The Right Way, the Wrong Way, and the Poway of School Bond Funding

Imagine you can get in a time machine and fast-forward to the year 2032 in the Poway Unified School District, the third largest school district in San Diego County.  In that year, $981 million in deferred interest on a $105 million bond for school facility improvements will become due and payable.  That is nearly 10 times what the school district borrowed in 2012.

Imagine paying a $1 million mortgage for your one-bedroom tract home worth only $100,000 in 2012. (Typically, bonds only have to pay double what was borrowed, just like your home mortgage — not 10 times.)

By 2032, nobody can sell their home in the Poway area due to the huge property tax liens on every property.  And the large proportion of over-mortgaged homes — also called “underwater mortgages” — is still depressing home values in 2032 in the Poway area.  The $105 million borrowed in 2012 to improve school buildings stimulated the local economy.  But, by 2032, the Poway economy is now stagnant.  The largest industry is financial-disaster tourism, like in Detroit today.

Poway cannot attract new teachers because their pension plan is broke.  Local churches have had to take over the school system so that the education of a future generation is not lost.  The school board now leases the former renovated school buildings to churches for a dollar a year in rent.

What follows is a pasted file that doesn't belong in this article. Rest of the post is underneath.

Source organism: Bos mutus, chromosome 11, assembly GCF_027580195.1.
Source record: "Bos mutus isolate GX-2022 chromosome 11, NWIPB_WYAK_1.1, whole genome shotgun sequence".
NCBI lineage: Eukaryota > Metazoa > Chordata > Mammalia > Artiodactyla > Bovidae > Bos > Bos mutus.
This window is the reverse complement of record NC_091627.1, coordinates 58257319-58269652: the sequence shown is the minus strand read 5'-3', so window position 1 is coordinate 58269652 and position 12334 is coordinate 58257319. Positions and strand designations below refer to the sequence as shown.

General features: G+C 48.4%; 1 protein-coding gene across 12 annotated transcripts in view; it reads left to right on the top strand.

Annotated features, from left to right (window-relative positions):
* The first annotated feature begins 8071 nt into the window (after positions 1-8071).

No bond investors will loan funds for any public improvement project in the area, such as repaving roads or repairing broken water pipes. The burden of bond debt is too high for any more debt to be added.

Poway is a local example of present-day Detroit. Detroit still thinks that every Starbucks is an economic jobs multiplier worth $1 million and that corporate bonds for the unionized auto industry will be paid back by some federal bailout.  Poway’s unionized school district is the equivalent of Detroit’s unionized auto industry.

‘Capital appreciation bond’

The mechanism in this future economic disaster is something called a “capital appreciation bond.”  It is the bond equivalent of a “negative amortizing home loan” where the interest owed is just added to the loan principal for 20 years.  A capital appreciation bond is worse than an interest-only loan where the repayment of the principal amount borrowed is deferred to the future in a so-called balloon loan.

In a “capital appreciation bond,” the interest just keeps growing, and both the principal and the interest become due in 20 years. By then, the $105 million originally borrowed by the Poway School District has become $981 million by 2032.  And it won’t be paid off until 2052.

The official statement of Poway’s School Improvement Bond makes no mention that it is a capital appreciation bond and does not disclose the terms and conditions of payment of the bonds.

Capital appreciation bonds are the 2012 equivalent of what “sub-prime loans” were to low-income borrowers and “collateralized mortgage bonds” were to lenders during the Housing Bubble of the last decade. Capital appreciation bonds are highly risky debt instruments for local governments only with tax-exempt bond financing.